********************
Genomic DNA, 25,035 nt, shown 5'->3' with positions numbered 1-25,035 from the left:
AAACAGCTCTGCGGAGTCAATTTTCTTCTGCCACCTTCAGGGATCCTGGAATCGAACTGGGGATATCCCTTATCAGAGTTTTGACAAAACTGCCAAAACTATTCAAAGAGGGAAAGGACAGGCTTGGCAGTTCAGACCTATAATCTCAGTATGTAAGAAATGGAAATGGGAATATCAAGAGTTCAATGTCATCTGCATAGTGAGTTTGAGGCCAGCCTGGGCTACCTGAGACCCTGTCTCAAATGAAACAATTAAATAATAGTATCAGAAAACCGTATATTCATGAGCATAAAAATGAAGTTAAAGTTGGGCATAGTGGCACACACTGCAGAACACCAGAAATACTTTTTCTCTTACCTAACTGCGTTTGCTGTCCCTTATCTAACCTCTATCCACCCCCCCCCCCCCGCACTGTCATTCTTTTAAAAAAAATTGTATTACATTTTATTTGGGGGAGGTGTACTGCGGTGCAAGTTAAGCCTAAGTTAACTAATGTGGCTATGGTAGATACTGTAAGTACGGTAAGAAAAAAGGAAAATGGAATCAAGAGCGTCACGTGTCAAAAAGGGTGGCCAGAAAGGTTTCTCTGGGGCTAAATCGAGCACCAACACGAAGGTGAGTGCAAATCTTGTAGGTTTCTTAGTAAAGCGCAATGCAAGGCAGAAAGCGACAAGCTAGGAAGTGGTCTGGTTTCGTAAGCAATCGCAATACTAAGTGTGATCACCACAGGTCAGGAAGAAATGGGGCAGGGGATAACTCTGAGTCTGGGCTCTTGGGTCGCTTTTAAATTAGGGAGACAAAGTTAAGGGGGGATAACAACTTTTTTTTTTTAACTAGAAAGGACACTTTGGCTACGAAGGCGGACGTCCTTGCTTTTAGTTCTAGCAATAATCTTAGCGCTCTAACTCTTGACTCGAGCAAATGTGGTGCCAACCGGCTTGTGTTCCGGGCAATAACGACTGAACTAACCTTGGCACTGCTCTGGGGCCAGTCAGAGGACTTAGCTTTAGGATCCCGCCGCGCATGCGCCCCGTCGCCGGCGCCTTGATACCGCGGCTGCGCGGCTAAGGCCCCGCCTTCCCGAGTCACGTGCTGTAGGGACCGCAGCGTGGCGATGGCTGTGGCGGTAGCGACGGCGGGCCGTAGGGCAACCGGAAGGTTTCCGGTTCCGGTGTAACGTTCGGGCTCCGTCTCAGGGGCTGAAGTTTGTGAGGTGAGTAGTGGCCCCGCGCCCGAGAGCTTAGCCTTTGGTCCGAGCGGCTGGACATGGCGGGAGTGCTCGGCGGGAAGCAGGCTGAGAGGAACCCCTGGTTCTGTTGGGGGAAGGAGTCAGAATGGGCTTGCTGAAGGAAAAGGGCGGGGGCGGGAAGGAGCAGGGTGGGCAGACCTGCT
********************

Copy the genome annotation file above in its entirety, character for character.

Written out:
Genomic DNA, 25,035 nt, shown 5'->3' with positions numbered 1-25,035 from the left:
AAACAGCTCTGCGGAGTCAATTTTCTTCTGCCACCTTCAGGGATCCTGGAATCGAACTGGGGATATCCCTTATCAGAGTTTTGACAAAACTGCCAAAACTATTCAAAGAGGGAAAGGACAGGCTTGGCAGTTCAGACCTATAATCTCAGTATGTAAGAAATGGAAATGGGAATATCAAGAGTTCAATGTCATCTGCATAGTGAGTTTGAGGCCAGCCTGGGCTACCTGAGACCCTGTCTCAAATGAAACAATTAAATAATAGTATCAGAAAACCGTATATTCATGAGCATAAAAATGAAGTTAAAGTTGGGCATAGTGGCACACACTGCAGAACACCAGAAATACTTTTTCTCTTACCTAACTGCGTTTGCTGTCCCTTATCTAACCTCTATCCACCCCCCCCCCCCCGCACTGTCATTCTTTTAAAAAAAATTGTATTACATTTTATTTGGGGGAGGTGTACTGCGGTGCAAGTTAAGCCTAAGTTAACTAATGTGGCTATGGTAGATACTGTAAGTACGGTAAGAAAAAAGGAAAATGGAATCAAGAGCGTCACGTGTCAAAAAGGGTGGCCAGAAAGGTTTCTCTGGGGCTAAATCGAGCACCAACACGAAGGTGAGTGCAAATCTTGTAGGTTTCTTAGTAAAGCGCAATGCAAGGCAGAAAGCGACAAGCTAGGAAGTGGTCTGGTTTCGTAAGCAATCGCAATACTAAGTGTGATCACCACAGGTCAGGAAGAAATGGGGCAGGGGATAACTCTGAGTCTGGGCTCTTGGGTCGCTTTTAAATTAGGGAGACAAAGTTAAGGGGGGATAACAACTTTTTTTTTTTAACTAGAAAGGACACTTTGGCTACGAAGGCGGACGTCCTTGCTTTTAGTTCTAGCAATAATCTTAGCGCTCTAACTCTTGACTCGAGCAAATGTGGTGCCAACCGGCTTGTGTTCCGGGCAATAACGACTGAACTAACCTTGGCACTGCTCTGGGGCCAGTCAGAGGACTTAGCTTTAGGATCCCGCCGCGCATGCGCCCCGTCGCCGGCGCCTTGATACCGCGGCTGCGCGGCTAAGGCCCCGCCTTCCCGAGTCACGTGCTGTAGGGACCGCAGCGTGGCGATGGCTGTGGCGGTAGCGACGGCGGGCCGTAGGGCAACCGGAAGGTTTCCGGTTCCGGTGTAACGTTCGGGCTCCGTCTCAGGGGCTGAAGTTTGTGAGGTGAGTAGTGGCCCCGCGCCCGAGAGCTTAGCCTTTGGTCCGAGCGGCTGGACATGGCGGGAGTGCTCGGCGGGAAGCAGGCTGAGAGGAACCCCTGGTTCTGTTGGGGGAAGGAGTCAGAATGGGCTTGCTGAAGGAAAAGGGCGGGGGCGGGAAGGAGCAGGGTGGGCAGACCTGCT